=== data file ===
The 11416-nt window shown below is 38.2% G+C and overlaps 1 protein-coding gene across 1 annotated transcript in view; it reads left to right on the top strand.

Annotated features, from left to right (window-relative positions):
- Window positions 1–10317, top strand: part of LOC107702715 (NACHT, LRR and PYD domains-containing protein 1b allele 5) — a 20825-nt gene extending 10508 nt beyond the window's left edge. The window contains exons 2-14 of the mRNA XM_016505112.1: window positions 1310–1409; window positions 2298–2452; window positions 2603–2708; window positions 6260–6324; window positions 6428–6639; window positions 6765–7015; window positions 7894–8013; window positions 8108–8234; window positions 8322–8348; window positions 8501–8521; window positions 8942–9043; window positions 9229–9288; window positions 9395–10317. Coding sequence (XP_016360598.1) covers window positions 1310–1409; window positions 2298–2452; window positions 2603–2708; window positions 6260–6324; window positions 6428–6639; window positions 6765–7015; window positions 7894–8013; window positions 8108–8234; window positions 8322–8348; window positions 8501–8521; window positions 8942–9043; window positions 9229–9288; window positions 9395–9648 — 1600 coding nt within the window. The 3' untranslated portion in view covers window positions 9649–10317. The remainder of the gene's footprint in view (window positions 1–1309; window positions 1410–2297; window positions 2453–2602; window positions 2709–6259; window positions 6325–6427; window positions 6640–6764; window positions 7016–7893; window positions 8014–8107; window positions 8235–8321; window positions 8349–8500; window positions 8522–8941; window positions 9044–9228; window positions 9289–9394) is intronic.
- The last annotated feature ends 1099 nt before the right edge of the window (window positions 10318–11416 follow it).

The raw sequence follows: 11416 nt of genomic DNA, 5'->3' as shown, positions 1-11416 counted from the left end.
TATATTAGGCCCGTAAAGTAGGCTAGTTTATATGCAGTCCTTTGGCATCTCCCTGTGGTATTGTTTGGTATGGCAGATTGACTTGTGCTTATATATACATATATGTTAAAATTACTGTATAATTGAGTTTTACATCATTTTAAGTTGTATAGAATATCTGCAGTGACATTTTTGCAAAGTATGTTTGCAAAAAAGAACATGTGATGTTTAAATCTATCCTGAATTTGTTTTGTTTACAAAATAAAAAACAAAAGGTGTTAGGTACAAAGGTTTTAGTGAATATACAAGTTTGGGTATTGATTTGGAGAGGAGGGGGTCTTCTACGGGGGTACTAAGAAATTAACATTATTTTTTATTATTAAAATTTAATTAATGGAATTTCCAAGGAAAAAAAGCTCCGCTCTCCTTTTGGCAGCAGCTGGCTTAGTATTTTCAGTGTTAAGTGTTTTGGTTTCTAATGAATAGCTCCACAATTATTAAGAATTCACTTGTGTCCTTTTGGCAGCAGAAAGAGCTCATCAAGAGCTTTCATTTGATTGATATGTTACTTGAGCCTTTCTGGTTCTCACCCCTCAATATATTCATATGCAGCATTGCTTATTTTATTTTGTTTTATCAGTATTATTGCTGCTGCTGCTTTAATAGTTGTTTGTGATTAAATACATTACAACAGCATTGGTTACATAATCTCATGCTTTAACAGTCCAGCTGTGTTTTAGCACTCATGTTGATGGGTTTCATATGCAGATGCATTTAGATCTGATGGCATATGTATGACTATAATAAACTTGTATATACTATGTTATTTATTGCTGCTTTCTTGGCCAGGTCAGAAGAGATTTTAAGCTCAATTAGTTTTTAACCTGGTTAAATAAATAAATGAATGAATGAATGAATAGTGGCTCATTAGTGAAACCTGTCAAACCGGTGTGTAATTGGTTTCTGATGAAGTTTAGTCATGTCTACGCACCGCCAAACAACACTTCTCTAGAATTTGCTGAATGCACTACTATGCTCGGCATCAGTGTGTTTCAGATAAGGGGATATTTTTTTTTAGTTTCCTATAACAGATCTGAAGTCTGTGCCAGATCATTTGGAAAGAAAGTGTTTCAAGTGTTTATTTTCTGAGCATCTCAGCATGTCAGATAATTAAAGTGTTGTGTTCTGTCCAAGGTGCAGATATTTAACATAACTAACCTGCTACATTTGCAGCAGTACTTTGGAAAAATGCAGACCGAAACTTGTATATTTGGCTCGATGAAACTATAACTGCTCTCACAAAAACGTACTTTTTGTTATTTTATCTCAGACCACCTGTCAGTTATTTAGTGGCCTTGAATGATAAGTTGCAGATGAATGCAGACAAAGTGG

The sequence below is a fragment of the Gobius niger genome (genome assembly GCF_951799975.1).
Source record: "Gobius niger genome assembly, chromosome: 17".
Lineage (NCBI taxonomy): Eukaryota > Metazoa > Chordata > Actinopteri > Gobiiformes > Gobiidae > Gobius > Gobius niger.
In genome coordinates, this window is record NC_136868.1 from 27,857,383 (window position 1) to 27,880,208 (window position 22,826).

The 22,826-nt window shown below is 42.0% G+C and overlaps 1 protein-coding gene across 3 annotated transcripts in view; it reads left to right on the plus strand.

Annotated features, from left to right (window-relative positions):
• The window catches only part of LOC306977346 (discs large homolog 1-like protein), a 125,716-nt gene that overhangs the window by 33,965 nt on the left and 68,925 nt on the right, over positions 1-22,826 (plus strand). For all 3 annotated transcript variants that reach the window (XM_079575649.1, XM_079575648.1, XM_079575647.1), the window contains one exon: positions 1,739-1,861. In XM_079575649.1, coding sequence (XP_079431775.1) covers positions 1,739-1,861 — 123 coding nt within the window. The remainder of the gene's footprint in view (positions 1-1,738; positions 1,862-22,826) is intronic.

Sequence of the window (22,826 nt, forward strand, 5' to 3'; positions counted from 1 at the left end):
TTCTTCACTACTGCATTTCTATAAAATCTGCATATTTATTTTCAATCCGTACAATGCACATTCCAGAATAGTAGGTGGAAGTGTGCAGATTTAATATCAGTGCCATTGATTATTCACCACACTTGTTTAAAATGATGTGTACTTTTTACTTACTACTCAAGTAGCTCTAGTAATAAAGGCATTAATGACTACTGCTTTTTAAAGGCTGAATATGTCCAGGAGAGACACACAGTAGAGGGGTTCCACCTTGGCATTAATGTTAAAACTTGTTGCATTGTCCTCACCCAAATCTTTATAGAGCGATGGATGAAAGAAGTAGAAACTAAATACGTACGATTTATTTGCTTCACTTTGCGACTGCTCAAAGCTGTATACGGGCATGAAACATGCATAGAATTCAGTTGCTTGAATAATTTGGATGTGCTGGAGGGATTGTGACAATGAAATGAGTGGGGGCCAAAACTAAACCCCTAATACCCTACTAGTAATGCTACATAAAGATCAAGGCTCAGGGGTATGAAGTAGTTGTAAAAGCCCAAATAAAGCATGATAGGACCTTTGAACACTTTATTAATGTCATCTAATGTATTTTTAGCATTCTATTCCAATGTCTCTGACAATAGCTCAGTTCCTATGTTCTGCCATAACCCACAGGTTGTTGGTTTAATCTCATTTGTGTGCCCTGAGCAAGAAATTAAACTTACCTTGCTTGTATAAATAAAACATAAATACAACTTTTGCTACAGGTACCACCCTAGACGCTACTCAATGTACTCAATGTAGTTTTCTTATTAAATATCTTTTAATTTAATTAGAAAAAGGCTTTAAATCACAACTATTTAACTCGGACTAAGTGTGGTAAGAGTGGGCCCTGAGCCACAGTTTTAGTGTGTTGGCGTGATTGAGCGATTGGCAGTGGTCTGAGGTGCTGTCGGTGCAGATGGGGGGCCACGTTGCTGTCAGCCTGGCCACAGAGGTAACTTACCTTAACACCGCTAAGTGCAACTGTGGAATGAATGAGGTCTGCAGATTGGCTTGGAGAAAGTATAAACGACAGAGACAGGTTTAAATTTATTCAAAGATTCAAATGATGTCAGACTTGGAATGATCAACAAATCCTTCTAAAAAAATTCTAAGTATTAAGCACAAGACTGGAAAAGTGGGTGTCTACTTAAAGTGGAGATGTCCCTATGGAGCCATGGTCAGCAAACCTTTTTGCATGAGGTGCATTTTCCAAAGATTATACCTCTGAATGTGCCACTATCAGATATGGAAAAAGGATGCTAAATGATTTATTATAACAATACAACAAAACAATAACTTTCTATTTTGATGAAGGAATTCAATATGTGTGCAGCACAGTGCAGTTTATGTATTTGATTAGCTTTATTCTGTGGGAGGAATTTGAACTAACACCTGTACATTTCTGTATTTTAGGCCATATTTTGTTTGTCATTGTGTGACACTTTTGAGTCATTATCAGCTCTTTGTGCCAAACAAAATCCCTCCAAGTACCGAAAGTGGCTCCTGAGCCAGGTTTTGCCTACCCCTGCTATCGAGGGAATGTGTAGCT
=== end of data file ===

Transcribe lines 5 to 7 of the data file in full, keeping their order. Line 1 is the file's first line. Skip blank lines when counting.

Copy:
The raw sequence follows: 11416 nt of genomic DNA, 5'->3' as shown, positions 1-11416 counted from the left end.
TATATTAGGCCCGTAAAGTAGGCTAGTTTATATGCAGTCCTTTGGCATCTCCCTGTGGTATTGTTTGGTATGGCAGATTGACTTGTGCTTATATATACATATATGTTAAAATTACTGTATAATTGAGTTTTACATCATTTTAAGTTGTATAGAATATCTGCAGTGACATTTTTGCAAAGTATGTTTGCAAAAAAGAACATGTGATGTTTAAATCTATCCTGAATTTGTTTTGTTTACAAAATAAAAAACAAAAGGTGTTAGGTACAAAGGTTTTAGTGAATATACAAGTTTGGGTATTGATTTGGAGAGGAGGGGGTCTTCTACGGGGGTACTAAGAAATTAACATTATTTTTTATTATTAAAATTTAATTAATGGAATTTCCAAGGAAAAAAAGCTCCGCTCTCCTTTTGGCAGCAGCTGGCTTAGTATTTTCAGTGTTAAGTGTTTTGGTTTCTAATGAATAGCTCCACAATTATTAAGAATTCACTTGTGTCCTTTTGGCAGCAGAAAGAGCTCATCAAGAGCTTTCATTTGATTGATATGTTACTTGAGCCTTTCTGGTTCTCACCCCTCAATATATTCATATGCAGCATTGCTTATTTTATTTTGTTTTATCAGTATTATTGCTGCTGCTGCTTTAATAGTTGTTTGTGATTAAATACATTACAACAGCATTGGTTACATAATCTCATGCTTTAACAGTCCAGCTGTGTTTTAGCACTCATGTTGATGGGTTTCATATGCAGATGCATTTAGATCTGATGGCATATGTATGACTATAATAAACTTGTATATACTATGTTATTTATTGCTGCTTTCTTGGCCAGGTCAGAAGAGATTTTAAGCTCAATTAGTTTTTAACCTGGTTAAATAAATAAATGAATGAATGAATGAATAGTGGCTCATTAGTGAAACCTGTCAAACCGGTGTGTAATTGGTTTCTGATGAAGTTTAGTCATGTCTACGCACCGCCAAACAACACTTCTCTAGAATTTGCTGAATGCACTACTATGCTCGGCATCAGTGTGTTTCAGATAAGGGGATATTTTTTTTTAGTTTCCTATAACAGATCTGAAGTCTGTGCCAGATCATTTGGAAAGAAAGTGTTTCAAGTGTTTATTTTCTGAGCATCTCAGCATGTCAGATAATTAAAGTGTTGTGTTCTGTCCAAGGTGCAGATATTTAACATAACTAACCTGCTACATTTGCAGCAGTACTTTGGAAAAATGCAGACCGAAACTTGTATATTTGGCTCGATGAAACTATAACTGCTCTCACAAAAACGTACTTTTTGTTATTTTATCTCAGACCACCTGTCAGTTATTTAGTGGCCTTGAATGATAAGTTGCAGATGAATGCAGACAAAGTGG

The sequence below is a fragment of the Gobius niger genome (genome assembly GCF_951799975.1).